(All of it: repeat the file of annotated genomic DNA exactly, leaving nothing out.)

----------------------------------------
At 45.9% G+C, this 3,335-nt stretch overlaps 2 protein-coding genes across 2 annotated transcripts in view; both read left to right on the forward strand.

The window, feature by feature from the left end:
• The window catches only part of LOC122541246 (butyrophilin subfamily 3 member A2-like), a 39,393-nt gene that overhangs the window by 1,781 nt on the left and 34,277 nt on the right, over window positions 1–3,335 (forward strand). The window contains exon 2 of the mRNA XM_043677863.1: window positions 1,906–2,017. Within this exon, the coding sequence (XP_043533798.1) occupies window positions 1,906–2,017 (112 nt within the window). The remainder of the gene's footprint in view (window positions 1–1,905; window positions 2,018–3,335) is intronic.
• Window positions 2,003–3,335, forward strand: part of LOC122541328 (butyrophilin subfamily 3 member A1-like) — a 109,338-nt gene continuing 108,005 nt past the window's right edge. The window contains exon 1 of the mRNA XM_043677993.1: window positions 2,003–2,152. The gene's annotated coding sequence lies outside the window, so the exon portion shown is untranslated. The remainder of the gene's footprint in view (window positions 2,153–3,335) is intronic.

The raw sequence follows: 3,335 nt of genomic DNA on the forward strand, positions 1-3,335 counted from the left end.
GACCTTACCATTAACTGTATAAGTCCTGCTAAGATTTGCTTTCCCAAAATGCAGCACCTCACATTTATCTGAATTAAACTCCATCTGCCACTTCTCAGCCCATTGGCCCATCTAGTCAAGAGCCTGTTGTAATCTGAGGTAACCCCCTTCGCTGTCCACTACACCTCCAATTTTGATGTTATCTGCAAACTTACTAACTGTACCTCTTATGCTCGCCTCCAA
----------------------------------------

At 45.9% G+C, this 3,335-nt stretch overlaps 2 protein-coding genes across 2 annotated transcripts in view; both read left to right on the forward strand.

The window, feature by feature from the left end:
• The window catches only part of LOC122541246 (butyrophilin subfamily 3 member A2-like), a 39,393-nt gene that overhangs the window by 1,781 nt on the left and 34,277 nt on the right, over window positions 1–3,335 (forward strand). The window contains exon 2 of the mRNA XM_043677863.1: window positions 1,906–2,017. Within this exon, the coding sequence (XP_043533798.1) occupies window positions 1,906–2,017 (112 nt within the window). The remainder of the gene's footprint in view (window positions 1–1,905; window positions 2,018–3,335) is intronic.
• Window positions 2,003–3,335, forward strand: part of LOC122541328 (butyrophilin subfamily 3 member A1-like) — a 109,338-nt gene continuing 108,005 nt past the window's right edge. The window contains exon 1 of the mRNA XM_043677993.1: window positions 2,003–2,152. The gene's annotated coding sequence lies outside the window, so the exon portion shown is untranslated. The remainder of the gene's footprint in view (window positions 2,153–3,335) is intronic.

The raw sequence follows: 3,335 nt of genomic DNA on the forward strand, positions 1-3,335 counted from the left end.
GACCTTACCATTAACTGTATAAGTCCTGCTAAGATTTGCTTTCCCAAAATGCAGCACCTCACATTTATCTGAATTAAACTCCATCTGCCACTTCTCAGCCCATTGGCCCATCTAGTCAAGAGCCTGTTGTAATCTGAGGTAACCCCCTTCGCTGTCCACTACACCTCCAATTTTGATGTTATCTGCAAACTTACTAACTGTACCTCTTATGCTCGCCTCCAA